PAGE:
·San Felipe Lake/Llagas Creek: 6:30p.m. to 4p.m. Friday. Explore the upper reaches of the Pajaro River watershed on this rare opportunity to bird the privately held wetlands surrounding San Felipe Lake in northernmost San Benito County. Expect a good mix of raptors, rails, songbirds and waterfowl, as well as a large, resident population of American white pelicans. The group will also explore Llagas Creek, a tributary to the Pajaro River. Participants should pack lunches and drinks for this nearly all-day trip. Parking is limited. Carpooling advised. Cost: $25

·Raptors in flight: 6:30a.m. to 2:30p.m. Saturday. This trip moves from Watsonville to Coyote Valley (central Santa Clara County) in search of migratory and resident raptors.  Coyote Valley has been home to a significant population of white-tailed kites and several ferruginous hawks. Prairie falcon, bald eagle, and golden eagle are all quite possible. Field discussions will focus on the useful field marks for identifying raptors in flight. Multiple habitats will be visited. Carpooling required. Caravan leaves from Watsonville Civic Plaza. Cost: $25. Activity: Moderate.

·Pinnacles National Park: 6:30a.m. to 4p.m. Saturday. Pinnacles provides a chance to look for specialties of the California interior landscape, including a chance at yellow-billed magpie, canyon wren, Lawrence's goldfinch, greater roadrunner, loggerhead shrike, and resident prairie falcons. Other than Big Sur, Pinnacles offers the next best chance for seeing a California condor. Participants should bring plenty of water to drink, lunches and sunscreen for this nearly all-day trip. Make sure you have a full tank of gas. Cost: $25. Carpool 60 miles to San Benito County from Watsonville Civic Plaza. Activity: Moderate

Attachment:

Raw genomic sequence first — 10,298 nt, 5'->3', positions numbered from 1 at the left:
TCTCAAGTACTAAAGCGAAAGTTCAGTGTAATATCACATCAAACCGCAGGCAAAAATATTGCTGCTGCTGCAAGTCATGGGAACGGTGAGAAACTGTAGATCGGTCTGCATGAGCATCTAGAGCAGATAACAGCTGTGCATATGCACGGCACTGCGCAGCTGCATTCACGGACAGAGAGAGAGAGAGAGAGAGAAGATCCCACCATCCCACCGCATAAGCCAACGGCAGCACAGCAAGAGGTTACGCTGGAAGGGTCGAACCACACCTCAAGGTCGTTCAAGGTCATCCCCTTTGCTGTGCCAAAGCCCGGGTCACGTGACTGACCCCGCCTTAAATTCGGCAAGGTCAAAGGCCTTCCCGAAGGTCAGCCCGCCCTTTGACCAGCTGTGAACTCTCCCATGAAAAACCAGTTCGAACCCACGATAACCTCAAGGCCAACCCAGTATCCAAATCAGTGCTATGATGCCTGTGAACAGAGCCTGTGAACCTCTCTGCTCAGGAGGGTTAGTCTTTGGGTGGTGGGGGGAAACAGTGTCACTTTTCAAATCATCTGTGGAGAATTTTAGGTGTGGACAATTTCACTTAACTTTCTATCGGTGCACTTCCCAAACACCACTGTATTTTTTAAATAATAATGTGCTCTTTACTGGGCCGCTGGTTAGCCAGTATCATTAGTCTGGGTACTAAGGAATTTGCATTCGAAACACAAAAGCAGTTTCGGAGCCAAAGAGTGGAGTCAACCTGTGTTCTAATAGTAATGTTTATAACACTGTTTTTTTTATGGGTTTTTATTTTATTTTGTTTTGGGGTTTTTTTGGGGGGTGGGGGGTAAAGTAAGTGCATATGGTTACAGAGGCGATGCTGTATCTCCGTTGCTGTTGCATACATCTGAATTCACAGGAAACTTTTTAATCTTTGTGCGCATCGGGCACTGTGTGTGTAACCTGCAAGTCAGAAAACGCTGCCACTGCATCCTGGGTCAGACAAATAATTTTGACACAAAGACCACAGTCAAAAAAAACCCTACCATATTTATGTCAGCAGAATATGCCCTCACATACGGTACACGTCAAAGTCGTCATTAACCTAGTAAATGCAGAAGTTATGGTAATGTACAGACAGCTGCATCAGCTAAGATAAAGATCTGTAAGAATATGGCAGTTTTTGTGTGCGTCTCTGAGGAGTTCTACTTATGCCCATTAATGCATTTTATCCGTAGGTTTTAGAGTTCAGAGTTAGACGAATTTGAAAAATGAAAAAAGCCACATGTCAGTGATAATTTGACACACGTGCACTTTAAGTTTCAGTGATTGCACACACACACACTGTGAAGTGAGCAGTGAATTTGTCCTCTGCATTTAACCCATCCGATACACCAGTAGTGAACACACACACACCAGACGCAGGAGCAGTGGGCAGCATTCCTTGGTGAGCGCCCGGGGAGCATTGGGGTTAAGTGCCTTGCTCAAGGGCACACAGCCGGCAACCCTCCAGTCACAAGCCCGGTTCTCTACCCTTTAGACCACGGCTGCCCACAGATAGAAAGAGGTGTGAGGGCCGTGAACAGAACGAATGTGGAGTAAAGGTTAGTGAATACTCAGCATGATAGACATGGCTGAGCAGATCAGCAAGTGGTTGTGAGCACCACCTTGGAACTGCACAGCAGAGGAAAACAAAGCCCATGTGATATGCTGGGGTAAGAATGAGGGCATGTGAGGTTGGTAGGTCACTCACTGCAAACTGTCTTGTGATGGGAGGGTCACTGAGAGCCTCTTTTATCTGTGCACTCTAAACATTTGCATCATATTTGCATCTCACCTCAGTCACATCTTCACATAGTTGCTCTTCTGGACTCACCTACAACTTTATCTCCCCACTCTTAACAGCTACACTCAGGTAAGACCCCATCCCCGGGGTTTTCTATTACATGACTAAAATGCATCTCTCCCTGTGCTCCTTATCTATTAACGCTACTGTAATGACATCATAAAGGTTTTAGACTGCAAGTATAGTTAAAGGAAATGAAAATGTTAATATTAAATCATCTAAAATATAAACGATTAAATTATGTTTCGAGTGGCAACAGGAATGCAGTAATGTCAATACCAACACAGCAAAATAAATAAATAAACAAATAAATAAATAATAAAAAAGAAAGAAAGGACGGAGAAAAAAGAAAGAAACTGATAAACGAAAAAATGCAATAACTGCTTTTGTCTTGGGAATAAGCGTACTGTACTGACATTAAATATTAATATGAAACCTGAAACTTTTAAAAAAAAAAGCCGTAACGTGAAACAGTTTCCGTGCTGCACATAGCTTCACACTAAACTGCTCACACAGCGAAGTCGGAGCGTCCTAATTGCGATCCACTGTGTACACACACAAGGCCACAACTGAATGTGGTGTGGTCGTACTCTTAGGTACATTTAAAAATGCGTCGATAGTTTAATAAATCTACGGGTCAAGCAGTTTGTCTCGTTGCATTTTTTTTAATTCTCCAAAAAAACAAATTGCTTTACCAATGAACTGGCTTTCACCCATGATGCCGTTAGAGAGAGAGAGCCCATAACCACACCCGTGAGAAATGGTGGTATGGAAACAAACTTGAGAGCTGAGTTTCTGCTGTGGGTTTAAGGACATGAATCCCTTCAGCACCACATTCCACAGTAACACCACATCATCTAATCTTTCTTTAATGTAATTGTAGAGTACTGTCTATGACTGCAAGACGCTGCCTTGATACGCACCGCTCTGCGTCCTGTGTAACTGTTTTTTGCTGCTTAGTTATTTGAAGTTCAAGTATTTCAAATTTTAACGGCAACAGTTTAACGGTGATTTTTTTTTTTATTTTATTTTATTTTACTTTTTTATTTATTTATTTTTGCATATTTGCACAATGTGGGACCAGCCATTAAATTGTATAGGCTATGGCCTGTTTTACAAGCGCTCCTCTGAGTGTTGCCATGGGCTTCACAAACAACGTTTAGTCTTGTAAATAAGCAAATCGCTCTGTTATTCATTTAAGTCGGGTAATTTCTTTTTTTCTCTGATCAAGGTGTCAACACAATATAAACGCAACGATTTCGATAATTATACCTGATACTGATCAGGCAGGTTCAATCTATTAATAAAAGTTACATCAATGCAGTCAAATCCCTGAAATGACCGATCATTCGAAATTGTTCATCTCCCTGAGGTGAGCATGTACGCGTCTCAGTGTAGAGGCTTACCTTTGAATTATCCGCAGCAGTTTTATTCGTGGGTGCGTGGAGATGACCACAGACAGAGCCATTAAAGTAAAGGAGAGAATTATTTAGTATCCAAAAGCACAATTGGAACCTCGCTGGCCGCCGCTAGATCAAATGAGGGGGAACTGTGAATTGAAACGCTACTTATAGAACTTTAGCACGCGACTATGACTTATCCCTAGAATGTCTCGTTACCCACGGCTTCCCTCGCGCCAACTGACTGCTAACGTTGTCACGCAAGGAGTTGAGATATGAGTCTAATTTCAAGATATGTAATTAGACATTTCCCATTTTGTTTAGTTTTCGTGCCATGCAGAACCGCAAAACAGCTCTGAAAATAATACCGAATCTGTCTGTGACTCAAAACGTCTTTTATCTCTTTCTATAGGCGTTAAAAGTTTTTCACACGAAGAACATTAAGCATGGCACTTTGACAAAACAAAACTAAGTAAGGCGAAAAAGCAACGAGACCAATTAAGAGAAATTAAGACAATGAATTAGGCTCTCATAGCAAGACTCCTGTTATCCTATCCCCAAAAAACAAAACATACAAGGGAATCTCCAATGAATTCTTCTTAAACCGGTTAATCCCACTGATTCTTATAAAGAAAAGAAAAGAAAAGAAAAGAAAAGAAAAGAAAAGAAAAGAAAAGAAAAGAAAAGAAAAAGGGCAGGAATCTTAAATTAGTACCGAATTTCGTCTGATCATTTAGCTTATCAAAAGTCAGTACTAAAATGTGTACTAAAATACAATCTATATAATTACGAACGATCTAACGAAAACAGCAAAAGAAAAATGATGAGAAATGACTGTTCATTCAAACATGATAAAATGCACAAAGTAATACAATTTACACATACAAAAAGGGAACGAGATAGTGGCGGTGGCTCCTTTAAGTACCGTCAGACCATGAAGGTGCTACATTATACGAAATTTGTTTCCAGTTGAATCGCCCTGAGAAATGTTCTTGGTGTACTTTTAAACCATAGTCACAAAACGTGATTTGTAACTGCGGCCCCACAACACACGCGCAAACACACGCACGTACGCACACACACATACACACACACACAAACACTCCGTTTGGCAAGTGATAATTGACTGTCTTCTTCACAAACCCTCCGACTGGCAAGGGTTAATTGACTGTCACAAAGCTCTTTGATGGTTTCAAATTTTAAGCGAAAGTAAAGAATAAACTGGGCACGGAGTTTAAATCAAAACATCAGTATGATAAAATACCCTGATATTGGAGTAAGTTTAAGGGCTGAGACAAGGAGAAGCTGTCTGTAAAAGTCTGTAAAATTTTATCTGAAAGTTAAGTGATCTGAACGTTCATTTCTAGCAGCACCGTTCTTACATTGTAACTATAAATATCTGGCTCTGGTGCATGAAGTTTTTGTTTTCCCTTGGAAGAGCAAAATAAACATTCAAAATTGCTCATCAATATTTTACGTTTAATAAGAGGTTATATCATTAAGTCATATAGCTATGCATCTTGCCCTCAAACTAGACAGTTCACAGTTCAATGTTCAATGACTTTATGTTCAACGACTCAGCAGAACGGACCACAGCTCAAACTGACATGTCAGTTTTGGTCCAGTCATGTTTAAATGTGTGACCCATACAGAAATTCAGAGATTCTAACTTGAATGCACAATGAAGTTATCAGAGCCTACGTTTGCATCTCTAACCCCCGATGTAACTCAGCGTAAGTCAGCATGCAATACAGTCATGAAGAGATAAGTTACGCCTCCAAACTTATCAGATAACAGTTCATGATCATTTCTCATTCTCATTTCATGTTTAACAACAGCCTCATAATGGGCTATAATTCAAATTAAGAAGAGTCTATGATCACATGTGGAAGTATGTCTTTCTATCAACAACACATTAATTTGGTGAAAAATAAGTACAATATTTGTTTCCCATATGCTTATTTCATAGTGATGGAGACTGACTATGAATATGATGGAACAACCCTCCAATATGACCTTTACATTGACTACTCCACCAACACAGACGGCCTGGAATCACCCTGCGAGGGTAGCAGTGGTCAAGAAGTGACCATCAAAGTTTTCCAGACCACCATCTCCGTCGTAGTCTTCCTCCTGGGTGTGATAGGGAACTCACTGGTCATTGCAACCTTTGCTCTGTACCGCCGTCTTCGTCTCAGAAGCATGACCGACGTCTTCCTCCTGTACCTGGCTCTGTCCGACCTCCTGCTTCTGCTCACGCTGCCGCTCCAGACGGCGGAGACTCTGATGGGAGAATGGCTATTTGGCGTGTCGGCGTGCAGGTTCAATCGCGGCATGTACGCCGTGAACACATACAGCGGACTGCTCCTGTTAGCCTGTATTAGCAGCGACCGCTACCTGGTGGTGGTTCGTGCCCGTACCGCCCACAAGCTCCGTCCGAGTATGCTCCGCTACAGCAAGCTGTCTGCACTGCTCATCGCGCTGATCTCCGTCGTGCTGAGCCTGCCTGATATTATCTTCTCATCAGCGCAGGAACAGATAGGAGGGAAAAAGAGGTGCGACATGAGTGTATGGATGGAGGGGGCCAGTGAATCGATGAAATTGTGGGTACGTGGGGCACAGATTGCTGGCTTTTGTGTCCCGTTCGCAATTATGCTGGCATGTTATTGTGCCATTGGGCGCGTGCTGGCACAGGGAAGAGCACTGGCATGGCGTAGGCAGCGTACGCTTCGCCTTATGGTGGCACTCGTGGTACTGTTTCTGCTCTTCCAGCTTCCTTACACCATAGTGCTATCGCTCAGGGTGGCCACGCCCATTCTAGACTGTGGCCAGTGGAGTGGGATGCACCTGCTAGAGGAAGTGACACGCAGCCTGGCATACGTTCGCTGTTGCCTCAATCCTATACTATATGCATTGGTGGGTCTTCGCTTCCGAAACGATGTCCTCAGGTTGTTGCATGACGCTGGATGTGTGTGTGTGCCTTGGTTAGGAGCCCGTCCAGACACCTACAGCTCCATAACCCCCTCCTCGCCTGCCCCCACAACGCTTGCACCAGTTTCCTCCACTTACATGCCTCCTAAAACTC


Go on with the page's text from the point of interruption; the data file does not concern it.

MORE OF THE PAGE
·Kirby Park and Elkhorn Slough Reserve (interior): 6:30 to 11a.m. Saturday. Elkhorn Slough National Estuarine Research Reserve, in the heart of Elkhorn Slough, is one of the premier bird-watching sites in the Western United States. Birding from the Reserve offers an opportunity to explore several of its diverse habitats and see many of the more than 340 species that visit or take refuge throughout this watershed. Cost: $15. Departs from Watsonville Civic Plaza. Activity: Moderate.

·Elkhorn Slough/Moss Landing (coastal): 6:30a.m. to 11a.m. Saturday and Sunday. Scouring lthe mudflats of Moss Landing, visiti the famous Moon Glow Dairy or check the freshwater pond of Zmudowski State Beach for the many migrating and wintering shorebirds, gulls, and waterfowl of the region. Peregrine falcons and merlin are often attracted to the large flocks of shorebirds, and California sea otters are usually in the area. Cost: $15. Departs from Watsonville Civic Plaza. Activity: Moderate.

·Salinas River Mouth: 6:30a.m. to 11a.m. Friday and Sunday. The Salinas River Mouth offers an excellent opportunity to find a vagrant shorebird, observe several species of terns, study snowy plovers, catch a northern harrier or a peregrine falcon on the wing, or just enjoy a walk to the Pacific Ocean. Fall is the premier time of the year to visit this locale. Cost: $15. Departs from Watsonville Civic Plaza. Activity: Moderate.

·More outings: See for a full listing: Vagrant chasing at the carmel river mouth, Sat-Sun; Watsonville Sloughs, Fri-Sun; Pajaro Dunes/Sunset Beach, Fri-Sat; Pinto Lake and local hotspots, Sunday; Natural Bridges State beach, Saturday; New Brighton State Beach, Sunday; Point Pinos and the Monterey Peninsula, Friday and Sunday.